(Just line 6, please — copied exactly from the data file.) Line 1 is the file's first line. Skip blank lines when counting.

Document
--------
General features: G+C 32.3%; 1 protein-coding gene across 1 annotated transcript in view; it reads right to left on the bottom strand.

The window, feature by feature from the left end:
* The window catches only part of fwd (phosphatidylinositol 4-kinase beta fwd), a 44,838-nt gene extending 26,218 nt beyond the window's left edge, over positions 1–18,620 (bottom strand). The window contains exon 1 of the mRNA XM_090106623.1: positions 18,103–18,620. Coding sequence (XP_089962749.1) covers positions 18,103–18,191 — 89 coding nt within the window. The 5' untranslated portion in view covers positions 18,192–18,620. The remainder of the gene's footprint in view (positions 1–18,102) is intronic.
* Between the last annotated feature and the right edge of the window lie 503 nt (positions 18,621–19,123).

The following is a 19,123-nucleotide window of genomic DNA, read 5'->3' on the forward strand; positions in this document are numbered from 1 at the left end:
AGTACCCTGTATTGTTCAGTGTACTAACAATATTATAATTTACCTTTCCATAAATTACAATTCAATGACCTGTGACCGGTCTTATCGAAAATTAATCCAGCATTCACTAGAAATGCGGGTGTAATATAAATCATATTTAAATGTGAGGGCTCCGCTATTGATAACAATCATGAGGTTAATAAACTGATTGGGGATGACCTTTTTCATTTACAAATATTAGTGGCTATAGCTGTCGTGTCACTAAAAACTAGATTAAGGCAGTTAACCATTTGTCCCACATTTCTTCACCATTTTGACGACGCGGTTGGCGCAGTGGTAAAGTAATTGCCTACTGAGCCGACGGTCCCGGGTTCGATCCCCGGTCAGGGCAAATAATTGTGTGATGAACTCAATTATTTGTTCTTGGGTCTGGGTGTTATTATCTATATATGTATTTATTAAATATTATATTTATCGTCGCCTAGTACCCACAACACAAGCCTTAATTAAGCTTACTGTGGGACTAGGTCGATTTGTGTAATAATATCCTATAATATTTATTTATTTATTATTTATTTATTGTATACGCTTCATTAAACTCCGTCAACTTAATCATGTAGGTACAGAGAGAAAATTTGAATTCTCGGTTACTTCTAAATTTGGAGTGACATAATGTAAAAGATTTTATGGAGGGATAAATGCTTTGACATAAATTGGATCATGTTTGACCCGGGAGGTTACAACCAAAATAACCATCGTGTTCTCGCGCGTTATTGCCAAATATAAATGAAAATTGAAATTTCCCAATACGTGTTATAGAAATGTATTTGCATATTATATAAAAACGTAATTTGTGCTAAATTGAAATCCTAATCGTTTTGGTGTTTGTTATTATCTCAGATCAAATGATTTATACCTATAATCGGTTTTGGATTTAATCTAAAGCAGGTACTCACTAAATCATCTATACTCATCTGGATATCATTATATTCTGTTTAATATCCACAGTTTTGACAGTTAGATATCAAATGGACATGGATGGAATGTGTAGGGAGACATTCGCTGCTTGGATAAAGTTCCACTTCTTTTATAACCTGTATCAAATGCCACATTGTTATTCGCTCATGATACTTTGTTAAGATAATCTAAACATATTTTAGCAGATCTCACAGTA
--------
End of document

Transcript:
AGTACCCTGTATTGTTCAGTGTACTAACAATATTATAATTTACCTTTCCATAAATTACAATTCAATGACCTGTGACCGGTCTTATCGAAAATTAATCCAGCATTCACTAGAAATGCGGGTGTAATATAAATCATATTTAAATGTGAGGGCTCCGCTATTGATAACAATCATGAGGTTAATAAACTGATTGGGGATGACCTTTTTCATTTACAAATATTAGTGGCTATAGCTGTCGTGTCACTAAAAACTAGATTAAGGCAGTTAACCATTTGTCCCACATTTCTTCACCATTTTGACGACGCGGTTGGCGCAGTGGTAAAGTAATTGCCTACTGAGCCGACGGTCCCGGGTTCGATCCCCGGTCAGGGCAAATAATTGTGTGATGAACTCAATTATTTGTTCTTGGGTCTGGGTGTTATTATCTATATATGTATTTATTAAATATTATATTTATCGTCGCCTAGTACCCACAACACAAGCCTTAATTAAGCTTACTGTGGGACTAGGTCGATTTGTGTAATAATATCCTATAATATTTATTTATTTATTATTTATTTATTGTATACGCTTCATTAAACTCCGTCAACTTAATCATGTAGGTACAGAGAGAAAATTTGAATTCTCGGTTACTTCTAAATTTGGAGTGACATAATGTAAAAGATTTTATGGAGGGATAAATGCTTTGACATAAATTGGATCATGTTTGACCCGGGAGGTTACAACCAAAATAACCATCGTGTTCTCGCGCGTTATTGCCAAATATAAATGAAAATTGAAATTTCCCAATACGTGTTATAGAAATGTATTTGCATATTATATAAAAACGTAATTTGTGCTAAATTGAAATCCTAATCGTTTTGGTGTTTGTTATTATCTCAGATCAAATGATTTATACCTATAATCGGTTTTGGATTTAATCTAAAGCAGGTACTCACTAAATCATCTATACTCATCTGGATATCATTATATTCTGTTTAATATCCACAGTTTTGACAGTTAGATATCAAATGGACATGGATGGAATGTGTAGGGAGACATTCGCTGCTTGGATAAAGTTCCACTTCTTTTATAACCTGTATCAAATGCCACATTGTTATTCGCTCATGATACTTTGTTAAGATAATCTAAACATATTTTAGCAGATCTCACAGTA